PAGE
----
Using a 12 inch serrated knife, split the cake in half horizontally. Place the bottom layer, cut side up, on your cake plate. Spoon about 1/2 cup of the whipped cream into a pastry bag fitted with a 5/16 inch plain open tip. Pipe a line of the whipped cream around the edge of the cake layer. Stir the vanilla and rum into the cold pastry cream until smooth. Then fold the remaining whipped cream into the pastry cream. Spoon the filling evenly over the cake layer. Using an offset spatula, spread it evenly just to the line of whipped cream. Center the other cake layer, cut side down, on top.

To make the whipped cream frosting and dark chocolate glaze:
In a medium deep bowl, using a whisk or handheld mixer, whip 1 cup of the cream until soft peaks form. Using a metal icing spatula, frost the top and sides of the cake with the whipped cream. Place the cake uncovered in the freezer for 40 minutes only (this is just enough time to chill the whipped cream frosting.)

While the cake is in the freezer, prepare the chocolate glaze. Put the chocolate in a medium bowl. In a small, heavy saucepan, bring the remaining 1 cup cream just to a boil over medium-low heat. Pour the hot cream over the chocolate, let stand for about 20 seconds, and then whisk until smooth and shiny. Set aside to cool to body temperature.

Take the cake out of the freezer. Pour the chocolate glaze over the cake to cover the top and sides, using the metal icing spatula to assist in spreading the glaze over the top and down the sides. Refrigerate for at least 30 minutes before serving.

To serve, dip the blade in hot water and wipe dry with a towel before each cut.


Renai said...

I just ate a very bland and boring bowl of cereal for breakfast- and this is the first thing I look at afterward. Ouch! Despite the spongy cake- it still looks and sounds DELICOUS!

Anonymous said...

I have actually never had Boston Cream Pie before. Your sure looks good though!

I hate when you put some kind of frosting or filling between cake and it kind of just oozes out. I never figured out how to fix that problem. I guess all that matters though is how it tastes, not how it looks.

Cookie baker Lynn said...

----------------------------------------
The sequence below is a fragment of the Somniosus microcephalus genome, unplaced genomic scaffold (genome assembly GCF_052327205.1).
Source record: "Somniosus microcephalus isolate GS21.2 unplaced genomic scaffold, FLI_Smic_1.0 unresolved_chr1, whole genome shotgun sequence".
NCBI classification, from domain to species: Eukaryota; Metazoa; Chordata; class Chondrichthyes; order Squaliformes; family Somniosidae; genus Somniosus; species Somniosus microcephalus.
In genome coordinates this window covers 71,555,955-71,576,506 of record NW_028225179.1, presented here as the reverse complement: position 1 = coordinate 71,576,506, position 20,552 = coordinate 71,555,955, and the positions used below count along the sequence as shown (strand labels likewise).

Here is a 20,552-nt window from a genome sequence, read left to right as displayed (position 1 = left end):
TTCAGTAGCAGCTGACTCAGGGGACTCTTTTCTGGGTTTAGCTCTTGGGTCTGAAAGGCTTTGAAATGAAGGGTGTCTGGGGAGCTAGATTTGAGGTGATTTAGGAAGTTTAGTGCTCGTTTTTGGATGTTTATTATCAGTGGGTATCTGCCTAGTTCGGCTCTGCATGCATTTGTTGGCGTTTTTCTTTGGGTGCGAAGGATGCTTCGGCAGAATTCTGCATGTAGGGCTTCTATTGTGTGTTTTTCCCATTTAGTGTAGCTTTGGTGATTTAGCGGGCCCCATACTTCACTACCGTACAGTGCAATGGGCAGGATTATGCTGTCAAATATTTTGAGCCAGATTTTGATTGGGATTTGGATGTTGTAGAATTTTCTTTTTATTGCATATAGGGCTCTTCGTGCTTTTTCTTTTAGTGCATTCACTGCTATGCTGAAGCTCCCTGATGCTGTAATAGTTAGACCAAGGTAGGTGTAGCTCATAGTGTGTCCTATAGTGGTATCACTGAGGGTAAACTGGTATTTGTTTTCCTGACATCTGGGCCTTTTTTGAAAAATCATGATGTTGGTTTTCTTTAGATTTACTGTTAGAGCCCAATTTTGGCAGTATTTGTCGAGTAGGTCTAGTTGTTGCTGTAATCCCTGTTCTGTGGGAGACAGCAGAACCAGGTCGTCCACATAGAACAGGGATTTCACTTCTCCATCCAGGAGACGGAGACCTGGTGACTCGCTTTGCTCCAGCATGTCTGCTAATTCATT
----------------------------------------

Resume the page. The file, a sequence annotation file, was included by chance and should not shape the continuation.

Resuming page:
I made Silver Cake (without the poppy seeds) as part of my Valentine's Checkerboard Cake. It turned out really nicely.

It's so disappointing when things don't turn out well. I think your cake looks delicious. I particularly like the oozing filling.

Ricki said...

Oooh, decadence to the nth degree! It's just that oozing, slipping cream/chocolate/cake part that caught my eye! ;)

Amanda said...

I have had a hard time with that book. Everything is so unique and specialized. Nothing sounds like an everyday treat, you know?

Jacqueline said...

Well is certainly looks amazing! I want to sink a fork into it! Mmmmmmmm :)

Snooky doodle said...

I think it looks divine :) pity you didn t like it much

Rachael said...

That looks HEAVENLY! So decadent!

Edana said...

Kiersten said it--taste is way more important! I made your Orange Chocolate Chunk Bundt and it fell apart out of the pan, but the ganache actually covered it and it was so good I didn't care. I bet I wouldn't care if this one were slippery and oozing. I bet it's wonderful. (Now I need an excuse to make a cake!)

Rosemary said...

looks wonderful! boston creme cake is really, really good stuff !!! thanx for making my mouth water!!

Usha said...

That looks just fabulous !

Deborah said...

I love Boston cream pie - too bad this one wasn't the best. I sure looks good, though!

grace said...

the filling and frosting would be my favorite parts, even if they caused the cake to slide all over the place. it's a good-looking creation even if it wasn't the best boston cream pie of all time. :)

Xiaolu @ 6 Bittersweets said...

Sorry this wasn't quite to your liking. It's looks great, though! If you're ever looking to change it up. Switching out the chocolate glaze with a penuche frosting is pretty dynamite.

VivaciousVegan said...

I love love love your blog!!!!
I am vegan, and I love to look at beautiful pictures of food!!!
Thank you sincerely!!!!
I can't wait to see what you make next!!!!

Dana said...

It's hard for me to believe but I have never had a Boston Cream Pie let alone made one. It looks like you did a terrific job here! I've had hit and miss luck with that book, but the eggnog cake (which is on the cover) was incredibly delicious. Don't you hate how it is laid out? I think I would use it more often if it had more traditional table of contents.

Chef Aimee said...

I love Boston Cream Pie and this recipe made my day!

Natalie... said...

Oooh wow this looks good to me, I've never had Boston Creme Pie before, it looks good!! Shame you didn't think it was all that amazing :(.

Hannah said...

Oh yum, that just looks amazing. I've never made a traditional Boston creme pie... Another thing to put on my baking list, I suppose. :)

Chef Fresco said...

Yeah, I hate when you invest a bunch of time back or something then it turns out sub-par. The main thing is that people are honest so no one gets disappointed. Looks great though!

kimberleyblue said...

I've never been a big fan of desserts of the boston cream variety, but this cake does look excellent (even if you weren't a big fan of it).

I'm happy you decided to post it. :)